Matt Thornton: I was a collector as a kid. I had a rough few years going into adolescence that included my mother dying, getting kicked out of school, getting arrested multiple times, drugs, etc. Suddenly rock and roll music didn’t speak to me at all, nor did punk or hardcore, and I think a lot of teens felt that way in the 90s – specifically those who were financially disadvantaged. All of the punks I knew seemed to live in nice houses, in nice neighborhoods, and I couldn’t understand what any of them were angry about. I think by the age of 15 or 16 I started to straighten out, and ended up getting a job at a restaurant. All my money from work went towards vinyl – entirely Hip-Hop 12” singles and LPs, aside from the one token Portishead album that every Hip-Hop kid seemed to have. Skippy Whites in North Providence and Newbury Comics in Warwick were two stores I spent a great deal of time in. Hip-Hop was my primary thing from about 11 all the way until early adulthood. I had a few years after that of blindly buying rock, punk, and indie records, and I think by the time I was 23 I figured out exactly what I liked. Hearing Cheater Slicks for the first time, with no knowledge of their history or fanbase, kind of kicked down some doors for me too. Hip-Hop is still the music that has the greatest effect on me emotionally though.
Vinyl remained constant in my life until a few years ago. It was always an unhealthy addiction for me personally. I never had the kind of money to afford the habit, but I’d drop ridiculous money on a single record and end up short on rent. It was foolish. I’ve spent the last few years trying to break bad habits and unhealthy behavior. I’m not suggesting that record collecting is unhealthy in general, but it was for me. I still buy records but I try to keep it within reason.
DH: Tell me a little about the process you go through to find obscurities from across the web: key sites you use; other curators you trust; links you follow; how quickly you post stuff; where you post it and so on.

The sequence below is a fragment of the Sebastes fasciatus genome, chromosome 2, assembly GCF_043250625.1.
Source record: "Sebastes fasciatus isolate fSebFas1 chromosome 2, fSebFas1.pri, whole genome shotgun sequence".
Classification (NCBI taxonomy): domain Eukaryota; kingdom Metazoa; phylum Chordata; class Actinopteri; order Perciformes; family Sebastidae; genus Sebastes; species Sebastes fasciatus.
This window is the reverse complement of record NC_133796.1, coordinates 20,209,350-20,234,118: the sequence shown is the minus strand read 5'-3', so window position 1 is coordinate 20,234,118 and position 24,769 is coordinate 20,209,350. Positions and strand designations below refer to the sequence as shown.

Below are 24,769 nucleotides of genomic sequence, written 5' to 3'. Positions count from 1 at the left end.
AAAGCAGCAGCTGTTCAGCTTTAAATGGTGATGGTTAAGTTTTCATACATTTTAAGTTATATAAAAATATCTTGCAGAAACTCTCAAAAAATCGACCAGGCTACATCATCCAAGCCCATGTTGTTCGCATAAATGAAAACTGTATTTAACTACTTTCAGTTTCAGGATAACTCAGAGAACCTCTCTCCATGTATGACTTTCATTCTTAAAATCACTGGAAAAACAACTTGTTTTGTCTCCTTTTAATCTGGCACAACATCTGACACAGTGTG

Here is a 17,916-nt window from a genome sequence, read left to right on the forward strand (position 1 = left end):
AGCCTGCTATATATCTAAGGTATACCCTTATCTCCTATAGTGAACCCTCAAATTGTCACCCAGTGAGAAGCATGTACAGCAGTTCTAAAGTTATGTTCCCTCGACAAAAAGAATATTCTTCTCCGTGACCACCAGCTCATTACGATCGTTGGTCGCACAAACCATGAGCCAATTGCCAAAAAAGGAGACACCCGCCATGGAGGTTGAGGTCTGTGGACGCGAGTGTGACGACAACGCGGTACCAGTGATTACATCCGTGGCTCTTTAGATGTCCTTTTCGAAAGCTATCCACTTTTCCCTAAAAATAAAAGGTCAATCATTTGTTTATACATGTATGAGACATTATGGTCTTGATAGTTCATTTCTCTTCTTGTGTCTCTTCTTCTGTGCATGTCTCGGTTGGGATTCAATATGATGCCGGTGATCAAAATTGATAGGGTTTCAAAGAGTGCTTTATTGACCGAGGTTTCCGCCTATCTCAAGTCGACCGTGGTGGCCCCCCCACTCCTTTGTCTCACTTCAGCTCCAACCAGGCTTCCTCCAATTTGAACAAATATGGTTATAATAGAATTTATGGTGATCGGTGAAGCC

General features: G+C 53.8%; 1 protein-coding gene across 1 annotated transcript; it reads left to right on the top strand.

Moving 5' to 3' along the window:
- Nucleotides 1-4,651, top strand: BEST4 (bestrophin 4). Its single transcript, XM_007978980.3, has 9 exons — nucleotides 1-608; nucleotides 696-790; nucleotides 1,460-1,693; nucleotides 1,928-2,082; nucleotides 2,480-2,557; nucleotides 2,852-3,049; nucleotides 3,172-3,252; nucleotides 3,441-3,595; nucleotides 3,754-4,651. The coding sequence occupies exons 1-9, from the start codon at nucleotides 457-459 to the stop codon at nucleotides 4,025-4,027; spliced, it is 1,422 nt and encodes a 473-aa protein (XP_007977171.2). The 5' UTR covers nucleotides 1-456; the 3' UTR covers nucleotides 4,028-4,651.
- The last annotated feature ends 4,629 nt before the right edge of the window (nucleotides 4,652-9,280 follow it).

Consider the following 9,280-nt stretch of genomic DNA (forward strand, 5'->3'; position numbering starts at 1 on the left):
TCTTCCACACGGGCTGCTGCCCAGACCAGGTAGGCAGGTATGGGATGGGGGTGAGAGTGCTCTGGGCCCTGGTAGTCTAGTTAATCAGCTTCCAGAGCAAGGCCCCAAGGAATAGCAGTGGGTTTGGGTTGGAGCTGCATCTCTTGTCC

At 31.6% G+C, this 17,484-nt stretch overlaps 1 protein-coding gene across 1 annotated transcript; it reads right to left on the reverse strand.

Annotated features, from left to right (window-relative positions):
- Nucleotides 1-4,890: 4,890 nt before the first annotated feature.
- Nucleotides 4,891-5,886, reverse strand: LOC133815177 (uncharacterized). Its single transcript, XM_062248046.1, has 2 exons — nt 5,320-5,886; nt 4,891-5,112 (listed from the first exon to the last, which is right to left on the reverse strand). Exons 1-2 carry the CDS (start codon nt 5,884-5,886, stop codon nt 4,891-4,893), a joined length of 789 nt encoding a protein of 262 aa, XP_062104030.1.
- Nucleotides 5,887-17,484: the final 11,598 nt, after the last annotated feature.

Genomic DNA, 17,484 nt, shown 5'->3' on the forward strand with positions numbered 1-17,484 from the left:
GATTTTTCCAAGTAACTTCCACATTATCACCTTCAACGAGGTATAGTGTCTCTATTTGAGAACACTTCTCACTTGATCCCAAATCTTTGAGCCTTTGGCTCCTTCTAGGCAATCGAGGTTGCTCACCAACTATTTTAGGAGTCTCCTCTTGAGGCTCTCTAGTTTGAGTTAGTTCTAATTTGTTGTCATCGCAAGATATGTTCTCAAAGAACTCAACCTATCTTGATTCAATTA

Matt Thornton: My RSS feed is my main source. I add record label and band sites to it. Sometimes local city blogs that will post upcoming concerts also include stream links alongside artists, so I’ll add those. And then I just listen when records pop up. I try to keep reviews and opinions out of the way, at least with new music. Not because they shouldn’t be valued, but because I don’t want the interference in the process. The great writers will alter how I experience a record. I tend to want to make up my mind first and then see what they have to say. I end up being influenced by regular, short-form blogs more than critics, but there are definitely writers I love.
There are people who offer quite a bit, on Tumblr specifically. Arturo from Convulsive Records aka isitanart has turned me on to quite a bit, beyond just music. He’s posted art and poetry that have changed how I think about the world. There’s fuckinrecordreviews, who is a gateway to a world that I know little about, and has access to history that is incredibly valuable. Ozkar-Krapo is a genius at sorting through life’s oddities and the obscure. I have always enjoyed your various blogs. You’ve turned me on to a lot of music. There are tons of people. But I’ll just stop there because I’d end up forgetting people.
I never set out to be a curator with Tumblr. I would do this whole routine on my own, for my own satisfaction. Tumblr was just a service that kept me properly distracted and amused during work. But if that’s how others are going to regard me – if they do in fact see me that way – then great! I’ll go ahead and use that. To maybe help some band get a chance to tour and visit other cities, countries. These are experiences we should all have and they are valuable and life-changing. Living in Italy for six months was the greatest experience of my life and it stays with me every day. So if I can play a very small role in a system that enables this culture to keep moving, while the infrastructure around us is crumbling and making it harder than ever to dedicate yourself to art or travel, then I’m happy. To dedicate yourself to music isn’t easy or inexpensive, and I respect anyone who wants to go down that path, especially if they are talented, and have good intentions. If they’re being overshadowed by hype, I want to help.